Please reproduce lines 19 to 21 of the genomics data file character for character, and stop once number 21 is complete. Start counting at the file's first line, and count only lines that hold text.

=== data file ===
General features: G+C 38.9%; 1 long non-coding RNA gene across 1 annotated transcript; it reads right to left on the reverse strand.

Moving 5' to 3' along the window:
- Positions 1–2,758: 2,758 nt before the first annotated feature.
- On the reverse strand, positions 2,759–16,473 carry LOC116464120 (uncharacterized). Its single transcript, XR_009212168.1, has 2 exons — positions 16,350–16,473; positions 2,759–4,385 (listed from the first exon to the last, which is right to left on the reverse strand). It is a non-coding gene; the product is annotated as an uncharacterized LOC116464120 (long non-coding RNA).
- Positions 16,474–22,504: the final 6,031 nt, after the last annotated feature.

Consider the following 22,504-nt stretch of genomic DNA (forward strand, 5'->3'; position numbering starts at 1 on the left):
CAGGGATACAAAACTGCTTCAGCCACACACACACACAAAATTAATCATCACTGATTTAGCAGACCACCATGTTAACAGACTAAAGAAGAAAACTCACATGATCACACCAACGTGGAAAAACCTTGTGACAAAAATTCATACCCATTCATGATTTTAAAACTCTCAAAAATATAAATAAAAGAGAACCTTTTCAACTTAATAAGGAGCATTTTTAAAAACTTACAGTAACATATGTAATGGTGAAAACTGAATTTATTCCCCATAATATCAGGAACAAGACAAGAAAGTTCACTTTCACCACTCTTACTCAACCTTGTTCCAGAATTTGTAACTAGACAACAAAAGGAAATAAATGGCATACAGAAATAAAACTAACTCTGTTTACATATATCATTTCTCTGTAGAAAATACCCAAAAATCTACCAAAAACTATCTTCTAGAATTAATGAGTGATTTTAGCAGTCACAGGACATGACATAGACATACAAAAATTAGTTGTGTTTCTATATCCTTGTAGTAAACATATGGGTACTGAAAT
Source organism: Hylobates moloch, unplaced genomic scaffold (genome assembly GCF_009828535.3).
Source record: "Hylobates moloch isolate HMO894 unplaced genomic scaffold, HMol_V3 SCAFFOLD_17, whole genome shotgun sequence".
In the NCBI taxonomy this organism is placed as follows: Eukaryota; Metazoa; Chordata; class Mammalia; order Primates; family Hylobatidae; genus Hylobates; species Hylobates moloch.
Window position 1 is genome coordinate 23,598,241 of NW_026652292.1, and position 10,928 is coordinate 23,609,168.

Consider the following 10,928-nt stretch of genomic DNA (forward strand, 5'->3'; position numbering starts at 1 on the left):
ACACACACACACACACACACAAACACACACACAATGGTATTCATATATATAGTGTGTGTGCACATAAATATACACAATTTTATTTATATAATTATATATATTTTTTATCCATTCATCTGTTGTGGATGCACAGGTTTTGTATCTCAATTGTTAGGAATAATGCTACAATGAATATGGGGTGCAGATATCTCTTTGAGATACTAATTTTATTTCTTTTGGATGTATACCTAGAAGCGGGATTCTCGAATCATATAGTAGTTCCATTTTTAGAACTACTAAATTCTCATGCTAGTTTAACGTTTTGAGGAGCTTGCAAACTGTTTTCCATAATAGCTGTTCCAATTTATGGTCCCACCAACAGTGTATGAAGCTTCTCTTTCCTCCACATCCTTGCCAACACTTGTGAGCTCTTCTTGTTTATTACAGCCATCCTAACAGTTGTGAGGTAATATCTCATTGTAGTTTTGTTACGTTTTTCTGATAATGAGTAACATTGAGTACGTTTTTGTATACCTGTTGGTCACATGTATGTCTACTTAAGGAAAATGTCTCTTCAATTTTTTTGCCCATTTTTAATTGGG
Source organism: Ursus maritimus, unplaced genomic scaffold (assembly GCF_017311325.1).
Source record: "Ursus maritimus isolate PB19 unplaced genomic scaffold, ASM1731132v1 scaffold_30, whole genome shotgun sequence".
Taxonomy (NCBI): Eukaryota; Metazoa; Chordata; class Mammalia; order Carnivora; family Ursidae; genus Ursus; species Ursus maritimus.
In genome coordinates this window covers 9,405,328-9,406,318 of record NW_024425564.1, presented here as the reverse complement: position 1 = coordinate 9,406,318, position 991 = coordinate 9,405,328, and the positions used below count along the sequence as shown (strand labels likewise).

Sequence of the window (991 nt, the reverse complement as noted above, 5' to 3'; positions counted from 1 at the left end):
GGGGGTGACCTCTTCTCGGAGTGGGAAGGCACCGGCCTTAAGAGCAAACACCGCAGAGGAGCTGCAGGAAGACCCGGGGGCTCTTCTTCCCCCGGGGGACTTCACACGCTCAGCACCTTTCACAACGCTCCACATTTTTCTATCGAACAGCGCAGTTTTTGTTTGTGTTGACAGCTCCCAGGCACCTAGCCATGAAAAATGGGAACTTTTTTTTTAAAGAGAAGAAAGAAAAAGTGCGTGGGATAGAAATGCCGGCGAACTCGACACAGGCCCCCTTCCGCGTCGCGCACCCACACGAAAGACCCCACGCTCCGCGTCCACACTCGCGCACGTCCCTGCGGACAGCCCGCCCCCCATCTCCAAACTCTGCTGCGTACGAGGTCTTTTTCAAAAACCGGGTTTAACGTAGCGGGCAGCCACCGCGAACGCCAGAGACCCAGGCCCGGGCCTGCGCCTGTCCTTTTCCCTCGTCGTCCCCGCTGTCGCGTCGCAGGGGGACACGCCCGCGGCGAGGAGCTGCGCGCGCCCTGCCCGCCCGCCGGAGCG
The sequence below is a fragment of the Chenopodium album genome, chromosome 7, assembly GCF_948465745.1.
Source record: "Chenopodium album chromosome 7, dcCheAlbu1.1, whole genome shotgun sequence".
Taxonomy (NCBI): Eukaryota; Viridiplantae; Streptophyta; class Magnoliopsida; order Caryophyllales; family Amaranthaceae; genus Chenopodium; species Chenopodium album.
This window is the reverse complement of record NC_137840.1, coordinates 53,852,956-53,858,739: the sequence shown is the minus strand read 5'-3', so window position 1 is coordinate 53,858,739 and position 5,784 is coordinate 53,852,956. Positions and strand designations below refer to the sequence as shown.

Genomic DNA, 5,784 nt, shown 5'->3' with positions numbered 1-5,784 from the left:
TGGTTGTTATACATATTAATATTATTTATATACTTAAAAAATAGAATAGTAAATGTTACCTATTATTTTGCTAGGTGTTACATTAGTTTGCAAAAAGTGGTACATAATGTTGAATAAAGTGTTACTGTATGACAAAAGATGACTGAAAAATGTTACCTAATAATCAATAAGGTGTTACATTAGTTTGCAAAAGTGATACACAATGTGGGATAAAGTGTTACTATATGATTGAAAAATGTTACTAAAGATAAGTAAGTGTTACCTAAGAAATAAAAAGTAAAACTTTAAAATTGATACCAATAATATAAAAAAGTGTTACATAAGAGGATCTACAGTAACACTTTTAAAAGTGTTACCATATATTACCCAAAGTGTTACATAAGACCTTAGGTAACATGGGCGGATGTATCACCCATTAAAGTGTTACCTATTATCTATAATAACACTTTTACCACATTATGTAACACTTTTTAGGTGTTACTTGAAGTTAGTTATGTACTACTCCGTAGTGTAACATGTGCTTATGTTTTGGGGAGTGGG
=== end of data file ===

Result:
GGGGGTGACCTCTTCTCGGAGTGGGAAGGCACCGGCCTTAAGAGCAAACACCGCAGAGGAGCTGCAGGAAGACCCGGGGGCTCTTCTTCCCCCGGGGGACTTCACACGCTCAGCACCTTTCACAACGCTCCACATTTTTCTATCGAACAGCGCAGTTTTTGTTTGTGTTGACAGCTCCCAGGCACCTAGCCATGAAAAATGGGAACTTTTTTTTTAAAGAGAAGAAAGAAAAAGTGCGTGGGATAGAAATGCCGGCGAACTCGACACAGGCCCCCTTCCGCGTCGCGCACCCACACGAAAGACCCCACGCTCCGCGTCCACACTCGCGCACGTCCCTGCGGACAGCCCGCCCCCCATCTCCAAACTCTGCTGCGTACGAGGTCTTTTTCAAAAACCGGGTTTAACGTAGCGGGCAGCCACCGCGAACGCCAGAGACCCAGGCCCGGGCCTGCGCCTGTCCTTTTCCCTCGTCGTCCCCGCTGTCGCGTCGCAGGGGGACACGCCCGCGGCGAGGAGCTGCGCGCGCCCTGCCCGCCCGCCGGAGCG
The sequence below is a fragment of the Chenopodium album genome, chromosome 7, assembly GCF_948465745.1.
Source record: "Chenopodium album chromosome 7, dcCheAlbu1.1, whole genome shotgun sequence".